• Ask your solicitor about your eligibility for public funding as soon as possible
  • Be sure that your solicitor can help you apply
  • Make sure you know how the firm will charge you fees
  • Ensure you know what the total costs are likely to be of
    • pursuing an investigation
    • and, if appropriate, a full claim

Many firms will offer a Conditional Fee Agreement (CFA), which should ensure there is no financial risk to you if your claim is unsuccessful.

In complex cases some firms will not apply for funding until there has been an opportunity of assessing the medical notes and records. In such circumstances the firm should be prepared to fund the production of those records.

Get a client care letter

In any event, you should receive a “client care” letter which will set out the fee structure and the firm’s procedures. If at any stage you feel unsure about how your case is being paid for or how much the bill is, ask your solicitor for an update. Your solicitor is required to update you at regular intervals.

Claiming on behalf of a child

If you are pursuing a claim on behalf of a child, who has suffered a neurological injury at birth or up to 8 weeks old,  it is likely she will be eligible for Legal  Aid Agency funding. Funding a claim is subject to two criteria - merit and means. The Commission must be satisfied that reasonable grounds exist for starting an investigation and, where appropriate, progressing the matter through to a full claim. The financial circumstances of the child are what is relevant. The child is the claimant and it is her means which are assessed, not the parents'.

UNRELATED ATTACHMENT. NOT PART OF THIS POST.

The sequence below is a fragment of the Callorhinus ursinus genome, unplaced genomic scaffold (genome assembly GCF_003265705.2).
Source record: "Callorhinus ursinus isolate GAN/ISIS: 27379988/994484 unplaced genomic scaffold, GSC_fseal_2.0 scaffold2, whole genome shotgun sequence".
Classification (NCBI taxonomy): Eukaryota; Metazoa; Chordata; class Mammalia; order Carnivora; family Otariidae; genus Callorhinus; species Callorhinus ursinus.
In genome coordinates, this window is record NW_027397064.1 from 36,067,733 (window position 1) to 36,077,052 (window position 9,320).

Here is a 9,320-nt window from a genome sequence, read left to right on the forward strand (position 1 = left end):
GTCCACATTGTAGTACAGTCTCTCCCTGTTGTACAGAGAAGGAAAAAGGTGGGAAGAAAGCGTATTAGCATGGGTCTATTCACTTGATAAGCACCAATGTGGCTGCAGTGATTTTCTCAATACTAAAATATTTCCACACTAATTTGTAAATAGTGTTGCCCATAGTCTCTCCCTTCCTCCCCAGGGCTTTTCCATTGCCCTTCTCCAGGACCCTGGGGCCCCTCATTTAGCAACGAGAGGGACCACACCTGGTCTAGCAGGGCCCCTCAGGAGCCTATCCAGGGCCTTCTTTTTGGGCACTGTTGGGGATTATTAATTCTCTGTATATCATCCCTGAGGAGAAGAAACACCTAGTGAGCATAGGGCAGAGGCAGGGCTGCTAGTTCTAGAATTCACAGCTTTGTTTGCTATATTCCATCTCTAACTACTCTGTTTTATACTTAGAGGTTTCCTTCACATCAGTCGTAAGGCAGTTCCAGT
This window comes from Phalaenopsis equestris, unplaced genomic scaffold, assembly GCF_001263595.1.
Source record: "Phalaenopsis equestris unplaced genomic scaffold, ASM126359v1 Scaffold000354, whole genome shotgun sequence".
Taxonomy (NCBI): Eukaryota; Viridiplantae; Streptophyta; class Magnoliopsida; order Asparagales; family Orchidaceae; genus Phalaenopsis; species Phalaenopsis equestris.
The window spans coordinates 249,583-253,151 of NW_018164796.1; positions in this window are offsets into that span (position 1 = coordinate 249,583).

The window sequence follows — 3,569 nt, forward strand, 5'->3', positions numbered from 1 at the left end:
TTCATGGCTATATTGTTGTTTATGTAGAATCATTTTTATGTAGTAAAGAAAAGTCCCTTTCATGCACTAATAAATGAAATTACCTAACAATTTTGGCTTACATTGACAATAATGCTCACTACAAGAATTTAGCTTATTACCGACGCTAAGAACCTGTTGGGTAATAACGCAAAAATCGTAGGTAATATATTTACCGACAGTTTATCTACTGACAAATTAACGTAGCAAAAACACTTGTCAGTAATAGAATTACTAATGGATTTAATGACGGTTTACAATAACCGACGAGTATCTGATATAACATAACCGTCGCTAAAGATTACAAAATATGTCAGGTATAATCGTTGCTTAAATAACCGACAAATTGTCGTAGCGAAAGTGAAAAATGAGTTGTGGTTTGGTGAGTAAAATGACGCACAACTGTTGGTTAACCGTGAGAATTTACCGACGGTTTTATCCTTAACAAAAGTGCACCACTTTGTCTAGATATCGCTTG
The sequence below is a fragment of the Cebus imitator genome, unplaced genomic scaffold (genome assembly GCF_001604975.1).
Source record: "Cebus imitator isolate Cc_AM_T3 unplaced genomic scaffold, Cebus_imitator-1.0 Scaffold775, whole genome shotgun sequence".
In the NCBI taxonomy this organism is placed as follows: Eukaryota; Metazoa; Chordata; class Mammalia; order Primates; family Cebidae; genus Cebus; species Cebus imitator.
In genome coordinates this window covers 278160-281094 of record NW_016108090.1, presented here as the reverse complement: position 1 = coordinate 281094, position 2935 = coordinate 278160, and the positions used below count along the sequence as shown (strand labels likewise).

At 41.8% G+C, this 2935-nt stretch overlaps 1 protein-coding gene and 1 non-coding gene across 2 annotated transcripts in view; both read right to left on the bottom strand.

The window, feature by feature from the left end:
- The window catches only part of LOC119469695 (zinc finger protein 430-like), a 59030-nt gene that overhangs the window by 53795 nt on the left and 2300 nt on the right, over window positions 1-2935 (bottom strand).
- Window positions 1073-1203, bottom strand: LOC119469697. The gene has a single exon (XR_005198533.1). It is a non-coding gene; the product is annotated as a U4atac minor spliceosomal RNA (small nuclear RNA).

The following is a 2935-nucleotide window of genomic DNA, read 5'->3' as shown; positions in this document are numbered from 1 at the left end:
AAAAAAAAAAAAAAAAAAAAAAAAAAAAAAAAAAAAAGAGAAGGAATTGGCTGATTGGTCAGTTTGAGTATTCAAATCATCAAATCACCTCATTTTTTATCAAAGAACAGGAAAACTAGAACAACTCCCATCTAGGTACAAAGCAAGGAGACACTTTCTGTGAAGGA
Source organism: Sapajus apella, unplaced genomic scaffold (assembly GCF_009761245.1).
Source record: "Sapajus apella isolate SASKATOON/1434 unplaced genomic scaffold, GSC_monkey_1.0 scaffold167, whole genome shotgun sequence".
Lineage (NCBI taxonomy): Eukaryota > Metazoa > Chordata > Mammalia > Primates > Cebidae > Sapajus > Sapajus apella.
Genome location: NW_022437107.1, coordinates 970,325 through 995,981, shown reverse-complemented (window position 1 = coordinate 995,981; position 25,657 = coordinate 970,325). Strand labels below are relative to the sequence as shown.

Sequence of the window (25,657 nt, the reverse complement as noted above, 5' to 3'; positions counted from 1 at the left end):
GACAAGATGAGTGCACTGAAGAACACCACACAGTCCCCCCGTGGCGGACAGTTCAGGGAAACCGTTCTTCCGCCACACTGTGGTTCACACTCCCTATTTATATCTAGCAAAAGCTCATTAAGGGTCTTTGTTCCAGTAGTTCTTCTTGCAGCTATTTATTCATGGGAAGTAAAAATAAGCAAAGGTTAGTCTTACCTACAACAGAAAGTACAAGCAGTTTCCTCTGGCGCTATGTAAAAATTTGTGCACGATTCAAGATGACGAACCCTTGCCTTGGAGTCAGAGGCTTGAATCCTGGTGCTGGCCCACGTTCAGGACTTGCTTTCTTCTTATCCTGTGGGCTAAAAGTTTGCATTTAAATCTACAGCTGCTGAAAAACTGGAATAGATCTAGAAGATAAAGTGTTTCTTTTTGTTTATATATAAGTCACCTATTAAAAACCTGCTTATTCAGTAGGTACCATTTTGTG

There are two stages to funding

  1. The initial costs of obtaining medical records, seeking expert reports and gaining a barrister’s opinion if necessary.
  2. The on-going costs of the various stages leading up to and including a trial if the barrister thinks the investigation should proceed to a claim.

Mental capacity and litigation friends

To bring a legal claim in her own name, a person must have the necessary mental capacity. If she lacks that capacity, another person can bring a claim on her behalf. This person is known as a “litigation friend”. Similarly a child will need a litigation friend, to bring a claim on her behalf. This will usually be one of her parents.

It is the litigation friend who will choose and instruct the solicitor, acting in the injured person’s best interests. It is the injured person’s means that will determine whether she qualifies for legal aid. If she does not, her legal costs will come from her funds, not those of the litigation friend.

Contact our helpline